This is not exactly “free trade”. It’s an example of how trade agreements are not necessarily as free as they are made out to be, and a warning to those who argue that the value of the UK’s present access to the EU market can be replaced by trade deals with other countries.
What will the UK’s share of that 1,000–1,512 tonnes be? The answer is likely to come from talks among all three sides: the UK, EU and S.Korea.
Incidentally, The EU’s agreement with Canada (the Comprehensive and Economic Trade Agreement, or CETA) has many more tariff quotas for imports into both sides. The EU has them on some kinds of seafood, wheat, sweetcorn, bison meat, beef and veal, and pork. Canada has them on cheese.
This is part of the EU’s CETA tariff-quota on one category of beef and veal (there are more details than this):
And this is Canada’s tariff quota for one category of cheese, again ignoring a lot of additional detail:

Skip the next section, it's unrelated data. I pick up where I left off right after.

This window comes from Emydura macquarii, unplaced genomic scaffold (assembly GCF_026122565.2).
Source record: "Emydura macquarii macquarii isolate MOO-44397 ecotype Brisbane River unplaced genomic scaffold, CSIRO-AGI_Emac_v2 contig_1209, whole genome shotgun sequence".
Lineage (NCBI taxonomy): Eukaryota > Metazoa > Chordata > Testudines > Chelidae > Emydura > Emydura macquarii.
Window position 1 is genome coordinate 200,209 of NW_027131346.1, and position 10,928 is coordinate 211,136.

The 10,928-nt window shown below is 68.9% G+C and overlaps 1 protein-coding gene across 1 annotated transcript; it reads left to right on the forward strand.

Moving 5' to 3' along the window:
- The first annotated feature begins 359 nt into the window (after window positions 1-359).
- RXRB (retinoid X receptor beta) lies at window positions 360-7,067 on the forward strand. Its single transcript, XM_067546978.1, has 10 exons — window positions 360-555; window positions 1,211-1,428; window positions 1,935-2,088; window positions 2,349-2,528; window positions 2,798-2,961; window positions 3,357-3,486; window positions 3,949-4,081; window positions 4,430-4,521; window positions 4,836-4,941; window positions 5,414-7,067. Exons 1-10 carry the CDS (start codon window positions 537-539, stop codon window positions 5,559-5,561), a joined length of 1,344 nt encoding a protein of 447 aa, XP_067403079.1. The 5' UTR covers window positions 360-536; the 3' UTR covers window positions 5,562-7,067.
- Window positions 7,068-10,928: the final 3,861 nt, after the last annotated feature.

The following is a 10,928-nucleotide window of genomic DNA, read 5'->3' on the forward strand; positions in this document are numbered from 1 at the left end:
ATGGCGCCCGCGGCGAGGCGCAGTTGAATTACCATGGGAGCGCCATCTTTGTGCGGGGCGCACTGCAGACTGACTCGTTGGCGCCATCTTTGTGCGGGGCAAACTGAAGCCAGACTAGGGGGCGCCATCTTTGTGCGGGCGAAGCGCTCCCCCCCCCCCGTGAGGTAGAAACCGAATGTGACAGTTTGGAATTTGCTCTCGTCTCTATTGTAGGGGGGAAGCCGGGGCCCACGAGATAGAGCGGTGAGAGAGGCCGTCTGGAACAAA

Although Canada is apparently keen to use copy-paste as much as possible, there will almost certainly be renegotiations over the tariff quotas.
One type of tariff barrier that has received little attention is “safeguards”. These are temporary increases in import duty to protect producers from import surges or falling prices, the kind of raised duty the US recently imposed on washing machines and solar panels.
For agricultural products and in bilateral trade agreements the rules are not quite the same as for industrial goods. Here, S.Korea has secured the right to impose an additional duty on beef imports of up to 40% for the first six years, the ceiling declining to zero after 17 years, if the “trigger level” specified is reached.
S.Korea has the right to use safeguard duties on pork, apples, malt and malting barley, potato starch, ginseng, sugar, alcohol, and dextrins.
For beef the right to impose a safeguard duty expires after 16 years. For pork it’s 11 years, for apples 24 years, and for other products somewhere in between.